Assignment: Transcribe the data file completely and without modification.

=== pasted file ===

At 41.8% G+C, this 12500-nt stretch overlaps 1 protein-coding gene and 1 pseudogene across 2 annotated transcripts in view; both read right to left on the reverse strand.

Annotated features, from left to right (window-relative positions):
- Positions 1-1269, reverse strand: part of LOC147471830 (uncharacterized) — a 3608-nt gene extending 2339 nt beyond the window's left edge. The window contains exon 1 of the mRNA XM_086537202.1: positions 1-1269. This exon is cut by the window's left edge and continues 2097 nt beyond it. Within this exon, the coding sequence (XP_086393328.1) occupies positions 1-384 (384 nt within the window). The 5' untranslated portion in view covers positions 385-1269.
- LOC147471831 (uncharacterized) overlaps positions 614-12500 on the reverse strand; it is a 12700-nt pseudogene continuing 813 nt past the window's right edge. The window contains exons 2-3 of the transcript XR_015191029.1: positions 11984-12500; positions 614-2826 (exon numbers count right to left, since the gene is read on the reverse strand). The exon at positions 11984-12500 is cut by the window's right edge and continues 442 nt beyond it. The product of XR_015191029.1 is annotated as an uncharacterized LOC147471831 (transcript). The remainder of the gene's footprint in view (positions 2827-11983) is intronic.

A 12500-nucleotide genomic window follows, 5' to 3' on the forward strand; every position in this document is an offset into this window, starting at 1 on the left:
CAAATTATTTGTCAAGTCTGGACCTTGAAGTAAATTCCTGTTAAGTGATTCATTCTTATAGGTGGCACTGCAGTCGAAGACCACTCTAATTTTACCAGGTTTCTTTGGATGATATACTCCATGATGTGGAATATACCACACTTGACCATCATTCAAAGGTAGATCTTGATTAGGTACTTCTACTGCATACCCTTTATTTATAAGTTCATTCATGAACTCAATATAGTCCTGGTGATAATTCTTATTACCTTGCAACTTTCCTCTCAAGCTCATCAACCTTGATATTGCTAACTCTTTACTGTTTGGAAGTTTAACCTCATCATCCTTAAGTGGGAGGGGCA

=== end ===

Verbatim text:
At 41.8% G+C, this 12500-nt stretch overlaps 1 protein-coding gene and 1 pseudogene across 2 annotated transcripts in view; both read right to left on the reverse strand.

Annotated features, from left to right (window-relative positions):
- Positions 1-1269, reverse strand: part of LOC147471830 (uncharacterized) — a 3608-nt gene extending 2339 nt beyond the window's left edge. The window contains exon 1 of the mRNA XM_086537202.1: positions 1-1269. This exon is cut by the window's left edge and continues 2097 nt beyond it. Within this exon, the coding sequence (XP_086393328.1) occupies positions 1-384 (384 nt within the window). The 5' untranslated portion in view covers positions 385-1269.
- LOC147471831 (uncharacterized) overlaps positions 614-12500 on the reverse strand; it is a 12700-nt pseudogene continuing 813 nt past the window's right edge. The window contains exons 2-3 of the transcript XR_015191029.1: positions 11984-12500; positions 614-2826 (exon numbers count right to left, since the gene is read on the reverse strand). The exon at positions 11984-12500 is cut by the window's right edge and continues 442 nt beyond it. The product of XR_015191029.1 is annotated as an uncharacterized LOC147471831 (transcript). The remainder of the gene's footprint in view (positions 2827-11983) is intronic.

A 12500-nucleotide genomic window follows, 5' to 3' on the forward strand; every position in this document is an offset into this window, starting at 1 on the left:
CAAATTATTTGTCAAGTCTGGACCTTGAAGTAAATTCCTGTTAAGTGATTCATTCTTATAGGTGGCACTGCAGTCGAAGACCACTCTAATTTTACCAGGTTTCTTTGGATGATATACTCCATGATGTGGAATATACCACACTTGACCATCATTCAAAGGTAGATCTTGATTAGGTACTTCTACTGCATACCCTTTATTTATAAGTTCATTCATGAACTCAATATAGTCCTGGTGATAATTCTTATTACCTTGCAACTTTCCTCTCAAGCTCATCAACCTTGATATTGCTAACTCTTTACTGTTTGGAAGTTTAACCTCATCATCCTTAAGTGGGAGGGGCA